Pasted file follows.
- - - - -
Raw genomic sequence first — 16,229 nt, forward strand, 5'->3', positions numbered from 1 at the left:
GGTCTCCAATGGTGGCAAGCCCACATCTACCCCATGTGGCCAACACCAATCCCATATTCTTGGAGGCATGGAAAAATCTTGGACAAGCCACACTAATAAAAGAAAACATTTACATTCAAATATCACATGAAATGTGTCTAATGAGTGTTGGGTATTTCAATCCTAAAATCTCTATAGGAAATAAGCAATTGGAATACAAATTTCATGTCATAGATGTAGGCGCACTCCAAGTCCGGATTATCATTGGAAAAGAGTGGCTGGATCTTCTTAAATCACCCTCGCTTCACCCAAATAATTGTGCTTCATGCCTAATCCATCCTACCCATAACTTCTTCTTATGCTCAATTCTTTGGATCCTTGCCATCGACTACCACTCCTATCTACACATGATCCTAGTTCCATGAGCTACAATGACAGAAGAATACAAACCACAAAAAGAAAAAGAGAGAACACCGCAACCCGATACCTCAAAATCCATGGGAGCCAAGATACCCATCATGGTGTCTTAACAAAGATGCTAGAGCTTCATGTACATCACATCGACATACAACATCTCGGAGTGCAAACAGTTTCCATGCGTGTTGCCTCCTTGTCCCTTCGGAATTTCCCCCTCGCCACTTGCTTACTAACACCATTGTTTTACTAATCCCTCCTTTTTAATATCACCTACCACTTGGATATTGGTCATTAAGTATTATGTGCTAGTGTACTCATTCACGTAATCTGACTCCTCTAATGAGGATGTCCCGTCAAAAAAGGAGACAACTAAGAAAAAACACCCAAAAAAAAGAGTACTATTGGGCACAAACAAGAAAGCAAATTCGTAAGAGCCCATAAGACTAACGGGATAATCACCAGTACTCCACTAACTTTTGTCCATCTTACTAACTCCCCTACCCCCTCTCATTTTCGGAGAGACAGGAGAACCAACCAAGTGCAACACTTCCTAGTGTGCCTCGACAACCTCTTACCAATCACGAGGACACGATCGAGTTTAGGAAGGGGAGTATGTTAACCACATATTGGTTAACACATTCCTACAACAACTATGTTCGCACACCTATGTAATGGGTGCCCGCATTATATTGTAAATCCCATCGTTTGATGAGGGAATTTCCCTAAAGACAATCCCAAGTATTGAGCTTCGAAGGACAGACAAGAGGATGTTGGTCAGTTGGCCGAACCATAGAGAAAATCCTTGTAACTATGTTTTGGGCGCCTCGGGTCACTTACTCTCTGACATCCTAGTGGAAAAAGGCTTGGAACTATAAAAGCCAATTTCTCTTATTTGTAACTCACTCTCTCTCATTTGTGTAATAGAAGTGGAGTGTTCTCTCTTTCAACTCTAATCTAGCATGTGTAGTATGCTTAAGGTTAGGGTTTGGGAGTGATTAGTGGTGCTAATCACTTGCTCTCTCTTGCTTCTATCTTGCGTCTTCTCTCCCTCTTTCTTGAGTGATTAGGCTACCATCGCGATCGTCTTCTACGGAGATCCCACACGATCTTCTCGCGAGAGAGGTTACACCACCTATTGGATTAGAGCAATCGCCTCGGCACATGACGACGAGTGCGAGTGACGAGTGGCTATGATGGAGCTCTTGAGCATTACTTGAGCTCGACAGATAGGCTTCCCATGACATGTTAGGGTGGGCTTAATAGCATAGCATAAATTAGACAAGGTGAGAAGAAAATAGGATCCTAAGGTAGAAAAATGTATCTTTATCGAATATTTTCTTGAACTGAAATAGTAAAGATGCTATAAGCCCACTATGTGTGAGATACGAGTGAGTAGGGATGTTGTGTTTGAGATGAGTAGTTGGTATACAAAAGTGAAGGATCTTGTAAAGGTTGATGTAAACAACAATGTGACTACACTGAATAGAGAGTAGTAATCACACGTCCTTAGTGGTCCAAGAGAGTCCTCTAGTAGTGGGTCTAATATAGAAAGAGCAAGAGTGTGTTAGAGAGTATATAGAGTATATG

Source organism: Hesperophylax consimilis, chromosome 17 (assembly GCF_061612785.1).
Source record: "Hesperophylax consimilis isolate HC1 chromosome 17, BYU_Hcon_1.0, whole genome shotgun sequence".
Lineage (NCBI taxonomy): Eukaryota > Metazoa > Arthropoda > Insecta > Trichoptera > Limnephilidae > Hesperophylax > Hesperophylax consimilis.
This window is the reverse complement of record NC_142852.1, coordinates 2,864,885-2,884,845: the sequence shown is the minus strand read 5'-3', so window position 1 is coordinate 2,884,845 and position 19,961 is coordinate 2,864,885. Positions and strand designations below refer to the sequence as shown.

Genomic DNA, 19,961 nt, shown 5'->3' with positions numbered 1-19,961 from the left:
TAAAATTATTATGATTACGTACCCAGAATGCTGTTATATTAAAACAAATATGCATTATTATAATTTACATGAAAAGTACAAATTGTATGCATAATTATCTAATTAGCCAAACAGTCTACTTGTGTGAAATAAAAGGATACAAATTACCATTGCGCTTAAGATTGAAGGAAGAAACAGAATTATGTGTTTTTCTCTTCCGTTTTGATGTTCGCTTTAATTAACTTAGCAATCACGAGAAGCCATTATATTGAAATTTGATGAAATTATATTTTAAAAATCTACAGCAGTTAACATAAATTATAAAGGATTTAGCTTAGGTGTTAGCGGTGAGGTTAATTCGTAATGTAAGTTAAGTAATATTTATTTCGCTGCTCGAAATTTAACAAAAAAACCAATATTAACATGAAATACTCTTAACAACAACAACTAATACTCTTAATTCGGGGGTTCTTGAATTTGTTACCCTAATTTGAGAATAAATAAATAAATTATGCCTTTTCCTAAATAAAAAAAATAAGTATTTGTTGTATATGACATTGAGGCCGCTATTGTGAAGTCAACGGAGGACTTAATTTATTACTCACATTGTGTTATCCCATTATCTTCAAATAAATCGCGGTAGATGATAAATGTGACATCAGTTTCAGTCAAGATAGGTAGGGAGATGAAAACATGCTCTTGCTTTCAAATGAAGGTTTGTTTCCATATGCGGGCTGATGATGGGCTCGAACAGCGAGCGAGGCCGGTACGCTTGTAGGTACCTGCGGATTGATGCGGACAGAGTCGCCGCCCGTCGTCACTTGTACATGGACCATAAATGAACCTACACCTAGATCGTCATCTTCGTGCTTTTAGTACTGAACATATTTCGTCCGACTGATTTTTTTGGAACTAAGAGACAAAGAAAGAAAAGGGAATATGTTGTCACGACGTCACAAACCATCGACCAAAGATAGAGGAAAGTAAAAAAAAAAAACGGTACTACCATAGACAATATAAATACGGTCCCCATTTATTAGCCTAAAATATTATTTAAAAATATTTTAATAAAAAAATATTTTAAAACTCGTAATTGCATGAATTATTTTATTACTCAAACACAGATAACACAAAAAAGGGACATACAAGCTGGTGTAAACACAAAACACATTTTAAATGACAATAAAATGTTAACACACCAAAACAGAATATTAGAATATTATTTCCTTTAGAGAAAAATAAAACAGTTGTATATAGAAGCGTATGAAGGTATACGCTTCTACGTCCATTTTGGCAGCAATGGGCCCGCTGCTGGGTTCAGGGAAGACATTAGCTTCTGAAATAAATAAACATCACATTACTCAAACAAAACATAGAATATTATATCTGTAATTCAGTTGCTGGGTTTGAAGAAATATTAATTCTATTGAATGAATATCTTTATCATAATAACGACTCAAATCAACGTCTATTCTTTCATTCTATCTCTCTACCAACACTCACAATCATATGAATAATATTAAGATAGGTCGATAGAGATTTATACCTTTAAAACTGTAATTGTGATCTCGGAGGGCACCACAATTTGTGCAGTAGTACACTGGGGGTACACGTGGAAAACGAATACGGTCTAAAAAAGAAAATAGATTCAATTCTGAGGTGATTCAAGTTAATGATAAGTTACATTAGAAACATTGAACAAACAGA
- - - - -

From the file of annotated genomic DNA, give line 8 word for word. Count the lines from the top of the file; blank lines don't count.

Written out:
TAAAATTATTATGATTACGTACCCAGAATGCTGTTATATTAAAACAAATATGCATTATTATAATTTACATGAAAAGTACAAATTGTATGCATAATTATCTAATTAGCCAAACAGTCTACTTGTGTGAAATAAAAGGATACAAATTACCATTGCGCTTAAGATTGAAGGAAGAAACAGAATTATGTGTTTTTCTCTTCCGTTTTGATGTTCGCTTTAATTAACTTAGCAATCACGAGAAGCCATTATATTGAAATTTGATGAAATTATATTTTAAAAATCTACAGCAGTTAACATAAATTATAAAGGATTTAGCTTAGGTGTTAGCGGTGAGGTTAATTCGTAATGTAAGTTAAGTAATATTTATTTCGCTGCTCGAAATTTAACAAAAAAACCAATATTAACATGAAATACTCTTAACAACAACAACTAATACTCTTAATTCGGGGGTTCTTGAATTTGTTACCCTAATTTGAGAATAAATAAATAAATTATGCCTTTTCCTAAATAAAAAAAATAAGTATTTGTTGTATATGACATTGAGGCCGCTATTGTGAAGTCAACGGAGGACTTAATTTATTACTCACATTGTGTTATCCCATTATCTTCAAATAAATCGCGGTAGATGATAAATGTGACATCAGTTTCAGTCAAGATAGGTAGGGAGATGAAAACATGCTCTTGCTTTCAAATGAAGGTTTGTTTCCATATGCGGGCTGATGATGGGCTCGAACAGCGAGCGAGGCCGGTACGCTTGTAGGTACCTGCGGATTGATGCGGACAGAGTCGCCGCCCGTCGTCACTTGTACATGGACCATAAATGAACCTACACCTAGATCGTCATCTTCGTGCTTTTAGTACTGAACATATTTCGTCCGACTGATTTTTTTGGAACTAAGAGACAAAGAAAGAAAAGGGAATATGTTGTCACGACGTCACAAACCATCGACCAAAGATAGAGGAAAGTAAAAAAAAAAAACGGTACTACCATAGACAATATAAATACGGTCCCCATTTATTAGCCTAAAATATTATTTAAAAATATTTTAATAAAAAAATATTTTAAAACTCGTAATTGCATGAATTATTTTATTACTCAAACACAGATAACACAAAAAAGGGACATACAAGCTGGTGTAAACACAAAACACATTTTAAATGACAATAAAATGTTAACACACCAAAACAGAATATTAGAATATTATTTCCTTTAGAGAAAAATAAAACAGTTGTATATAGAAGCGTATGAAGGTATACGCTTCTACGTCCATTTTGGCAGCAATGGGCCCGCTGCTGGGTTCAGGGAAGACATTAGCTTCTGAAATAAATAAACATCACATTACTCAAACAAAACATAGAATATTATATCTGTAATTCAGTTGCTGGGTTTGAAGAAATATTAATTCTATTGAATGAATATCTTTATCATAATAACGACTCAAATCAACGTCTATTCTTTCATTCTATCTCTCTACCAACACTCACAATCATATGAATAATATTAAGATAGGTCGATAGAGATTTATACCTTTAAAACTGTAATTGTGATCTCGGAGGGCACCACAATTTGTGCAGTAGTACACTGGGGGTACACGTGGAAAACGAATACGGTCTAAAAAAGAAAATAGATTCAATTCTGAGGTGATTCAAGTTAATGATAAGTTACATTAGAAACATTGAACAAACAGA